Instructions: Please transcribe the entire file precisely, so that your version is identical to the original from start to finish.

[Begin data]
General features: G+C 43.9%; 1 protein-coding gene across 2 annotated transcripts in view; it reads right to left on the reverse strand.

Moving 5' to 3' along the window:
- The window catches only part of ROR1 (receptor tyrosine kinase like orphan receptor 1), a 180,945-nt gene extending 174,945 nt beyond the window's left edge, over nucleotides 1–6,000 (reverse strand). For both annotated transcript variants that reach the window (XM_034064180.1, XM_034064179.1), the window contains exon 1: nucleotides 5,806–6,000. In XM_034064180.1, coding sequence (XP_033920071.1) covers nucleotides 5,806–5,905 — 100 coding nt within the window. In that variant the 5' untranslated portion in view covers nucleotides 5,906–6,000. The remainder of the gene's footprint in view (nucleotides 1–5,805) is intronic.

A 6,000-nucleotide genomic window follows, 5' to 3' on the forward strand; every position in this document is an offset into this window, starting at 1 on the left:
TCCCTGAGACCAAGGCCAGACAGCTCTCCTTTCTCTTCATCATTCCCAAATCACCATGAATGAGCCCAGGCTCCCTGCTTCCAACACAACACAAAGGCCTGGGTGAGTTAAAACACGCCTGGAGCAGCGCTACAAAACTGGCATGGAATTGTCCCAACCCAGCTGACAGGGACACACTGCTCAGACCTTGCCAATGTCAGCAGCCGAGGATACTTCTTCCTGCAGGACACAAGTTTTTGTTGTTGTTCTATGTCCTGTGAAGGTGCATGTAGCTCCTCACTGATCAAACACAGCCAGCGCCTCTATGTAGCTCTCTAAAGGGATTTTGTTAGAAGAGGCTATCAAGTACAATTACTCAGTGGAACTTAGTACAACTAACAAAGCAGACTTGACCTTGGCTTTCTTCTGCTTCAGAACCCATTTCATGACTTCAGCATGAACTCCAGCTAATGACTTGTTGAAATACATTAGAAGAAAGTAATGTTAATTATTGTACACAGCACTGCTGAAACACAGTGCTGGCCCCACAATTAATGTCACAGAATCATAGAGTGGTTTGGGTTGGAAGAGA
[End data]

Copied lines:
General features: G+C 43.9%; 1 protein-coding gene across 2 annotated transcripts in view; it reads right to left on the reverse strand.

Moving 5' to 3' along the window:
- The window catches only part of ROR1 (receptor tyrosine kinase like orphan receptor 1), a 180,945-nt gene extending 174,945 nt beyond the window's left edge, over nucleotides 1–6,000 (reverse strand). For both annotated transcript variants that reach the window (XM_034064180.1, XM_034064179.1), the window contains exon 1: nucleotides 5,806–6,000. In XM_034064180.1, coding sequence (XP_033920071.1) covers nucleotides 5,806–5,905 — 100 coding nt within the window. In that variant the 5' untranslated portion in view covers nucleotides 5,906–6,000. The remainder of the gene's footprint in view (nucleotides 1–5,805) is intronic.

A 6,000-nucleotide genomic window follows, 5' to 3' on the forward strand; every position in this document is an offset into this window, starting at 1 on the left:
TCCCTGAGACCAAGGCCAGACAGCTCTCCTTTCTCTTCATCATTCCCAAATCACCATGAATGAGCCCAGGCTCCCTGCTTCCAACACAACACAAAGGCCTGGGTGAGTTAAAACACGCCTGGAGCAGCGCTACAAAACTGGCATGGAATTGTCCCAACCCAGCTGACAGGGACACACTGCTCAGACCTTGCCAATGTCAGCAGCCGAGGATACTTCTTCCTGCAGGACACAAGTTTTTGTTGTTGTTCTATGTCCTGTGAAGGTGCATGTAGCTCCTCACTGATCAAACACAGCCAGCGCCTCTATGTAGCTCTCTAAAGGGATTTTGTTAGAAGAGGCTATCAAGTACAATTACTCAGTGGAACTTAGTACAACTAACAAAGCAGACTTGACCTTGGCTTTCTTCTGCTTCAGAACCCATTTCATGACTTCAGCATGAACTCCAGCTAATGACTTGTTGAAATACATTAGAAGAAAGTAATGTTAATTATTGTACACAGCACTGCTGAAACACAGTGCTGGCCCCACAATTAATGTCACAGAATCATAGAGTGGTTTGGGTTGGAAGAGA